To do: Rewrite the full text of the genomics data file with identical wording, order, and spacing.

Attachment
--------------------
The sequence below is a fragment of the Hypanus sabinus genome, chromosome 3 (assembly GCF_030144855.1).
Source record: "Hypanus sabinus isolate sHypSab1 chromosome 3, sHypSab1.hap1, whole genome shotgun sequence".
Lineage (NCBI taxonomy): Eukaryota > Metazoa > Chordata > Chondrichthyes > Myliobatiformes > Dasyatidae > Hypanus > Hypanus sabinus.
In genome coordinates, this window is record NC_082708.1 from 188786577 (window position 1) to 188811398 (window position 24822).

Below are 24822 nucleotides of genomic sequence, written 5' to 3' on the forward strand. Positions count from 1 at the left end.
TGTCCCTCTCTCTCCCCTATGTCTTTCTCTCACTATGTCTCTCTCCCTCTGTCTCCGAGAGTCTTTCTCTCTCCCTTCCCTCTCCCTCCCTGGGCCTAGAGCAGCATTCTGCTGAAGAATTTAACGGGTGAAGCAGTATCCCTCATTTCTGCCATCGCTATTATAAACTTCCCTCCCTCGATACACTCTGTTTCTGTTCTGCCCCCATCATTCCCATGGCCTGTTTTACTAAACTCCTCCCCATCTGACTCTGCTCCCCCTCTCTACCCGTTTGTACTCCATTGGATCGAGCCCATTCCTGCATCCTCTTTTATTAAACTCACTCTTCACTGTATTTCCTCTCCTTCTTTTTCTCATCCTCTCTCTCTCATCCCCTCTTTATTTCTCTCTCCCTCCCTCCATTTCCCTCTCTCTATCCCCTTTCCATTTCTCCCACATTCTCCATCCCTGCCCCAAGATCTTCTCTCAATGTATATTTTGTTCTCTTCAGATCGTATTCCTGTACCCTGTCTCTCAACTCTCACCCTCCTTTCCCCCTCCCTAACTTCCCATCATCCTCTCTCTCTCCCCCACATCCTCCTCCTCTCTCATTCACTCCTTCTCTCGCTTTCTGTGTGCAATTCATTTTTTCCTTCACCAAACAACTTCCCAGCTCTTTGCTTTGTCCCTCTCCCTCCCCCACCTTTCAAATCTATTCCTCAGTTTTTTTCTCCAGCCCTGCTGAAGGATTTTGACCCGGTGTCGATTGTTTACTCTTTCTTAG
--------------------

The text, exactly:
The sequence below is a fragment of the Hypanus sabinus genome, chromosome 3 (assembly GCF_030144855.1).
Source record: "Hypanus sabinus isolate sHypSab1 chromosome 3, sHypSab1.hap1, whole genome shotgun sequence".
Lineage (NCBI taxonomy): Eukaryota > Metazoa > Chordata > Chondrichthyes > Myliobatiformes > Dasyatidae > Hypanus > Hypanus sabinus.
In genome coordinates, this window is record NC_082708.1 from 188786577 (window position 1) to 188811398 (window position 24822).

Below are 24822 nucleotides of genomic sequence, written 5' to 3' on the forward strand. Positions count from 1 at the left end.
TGTCCCTCTCTCTCCCCTATGTCTTTCTCTCACTATGTCTCTCTCCCTCTGTCTCCGAGAGTCTTTCTCTCTCCCTTCCCTCTCCCTCCCTGGGCCTAGAGCAGCATTCTGCTGAAGAATTTAACGGGTGAAGCAGTATCCCTCATTTCTGCCATCGCTATTATAAACTTCCCTCCCTCGATACACTCTGTTTCTGTTCTGCCCCCATCATTCCCATGGCCTGTTTTACTAAACTCCTCCCCATCTGACTCTGCTCCCCCTCTCTACCCGTTTGTACTCCATTGGATCGAGCCCATTCCTGCATCCTCTTTTATTAAACTCACTCTTCACTGTATTTCCTCTCCTTCTTTTTCTCATCCTCTCTCTCTCATCCCCTCTTTATTTCTCTCTCCCTCCCTCCATTTCCCTCTCTCTATCCCCTTTCCATTTCTCCCACATTCTCCATCCCTGCCCCAAGATCTTCTCTCAATGTATATTTTGTTCTCTTCAGATCGTATTCCTGTACCCTGTCTCTCAACTCTCACCCTCCTTTCCCCCTCCCTAACTTCCCATCATCCTCTCTCTCTCCCCCACATCCTCCTCCTCTCTCATTCACTCCTTCTCTCGCTTTCTGTGTGCAATTCATTTTTTCCTTCACCAAACAACTTCCCAGCTCTTTGCTTTGTCCCTCTCCCTCCCCCACCTTTCAAATCTATTCCTCAGTTTTTTTCTCCAGCCCTGCTGAAGGATTTTGACCCGGTGTCGATTGTTTACTCTTTCTTAG